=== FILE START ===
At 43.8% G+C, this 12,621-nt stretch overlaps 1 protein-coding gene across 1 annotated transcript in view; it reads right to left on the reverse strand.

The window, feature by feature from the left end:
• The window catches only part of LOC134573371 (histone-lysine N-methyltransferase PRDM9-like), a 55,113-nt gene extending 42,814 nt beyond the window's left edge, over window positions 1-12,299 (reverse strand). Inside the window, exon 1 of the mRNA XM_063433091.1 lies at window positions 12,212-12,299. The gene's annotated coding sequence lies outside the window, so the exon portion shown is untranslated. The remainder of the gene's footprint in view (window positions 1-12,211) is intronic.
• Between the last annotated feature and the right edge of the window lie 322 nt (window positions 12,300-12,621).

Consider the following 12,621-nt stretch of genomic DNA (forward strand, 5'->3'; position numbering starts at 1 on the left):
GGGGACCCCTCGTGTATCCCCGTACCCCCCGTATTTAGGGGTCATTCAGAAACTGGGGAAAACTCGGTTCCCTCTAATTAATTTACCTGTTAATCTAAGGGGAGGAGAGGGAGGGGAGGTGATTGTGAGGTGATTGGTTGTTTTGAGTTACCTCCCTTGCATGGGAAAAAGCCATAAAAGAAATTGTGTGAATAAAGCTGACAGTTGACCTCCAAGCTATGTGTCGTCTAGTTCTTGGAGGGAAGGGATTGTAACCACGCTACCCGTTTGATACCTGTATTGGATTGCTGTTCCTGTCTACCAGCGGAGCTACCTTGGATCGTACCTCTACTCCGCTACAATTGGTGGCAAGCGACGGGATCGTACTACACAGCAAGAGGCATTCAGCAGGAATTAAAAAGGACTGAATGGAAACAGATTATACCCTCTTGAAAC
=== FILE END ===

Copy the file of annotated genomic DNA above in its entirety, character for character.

At 43.8% G+C, this 12,621-nt stretch overlaps 1 protein-coding gene across 1 annotated transcript in view; it reads right to left on the reverse strand.

The window, feature by feature from the left end:
• The window catches only part of LOC134573371 (histone-lysine N-methyltransferase PRDM9-like), a 55,113-nt gene extending 42,814 nt beyond the window's left edge, over window positions 1-12,299 (reverse strand). Inside the window, exon 1 of the mRNA XM_063433091.1 lies at window positions 12,212-12,299. The gene's annotated coding sequence lies outside the window, so the exon portion shown is untranslated. The remainder of the gene's footprint in view (window positions 1-12,211) is intronic.
• Between the last annotated feature and the right edge of the window lie 322 nt (window positions 12,300-12,621).

Consider the following 12,621-nt stretch of genomic DNA (forward strand, 5'->3'; position numbering starts at 1 on the left):
GGGGACCCCTCGTGTATCCCCGTACCCCCCGTATTTAGGGGTCATTCAGAAACTGGGGAAAACTCGGTTCCCTCTAATTAATTTACCTGTTAATCTAAGGGGAGGAGAGGGAGGGGAGGTGATTGTGAGGTGATTGGTTGTTTTGAGTTACCTCCCTTGCATGGGAAAAAGCCATAAAAGAAATTGTGTGAATAAAGCTGACAGTTGACCTCCAAGCTATGTGTCGTCTAGTTCTTGGAGGGAAGGGATTGTAACCACGCTACCCGTTTGATACCTGTATTGGATTGCTGTTCCTGTCTACCAGCGGAGCTACCTTGGATCGTACCTCTACTCCGCTACAATTGGTGGCAAGCGACGGGATCGTACTACACAGCAAGAGGCATTCAGCAGGAATTAAAAAGGACTGAATGGAAACAGATTATACCCTCTTGAAAC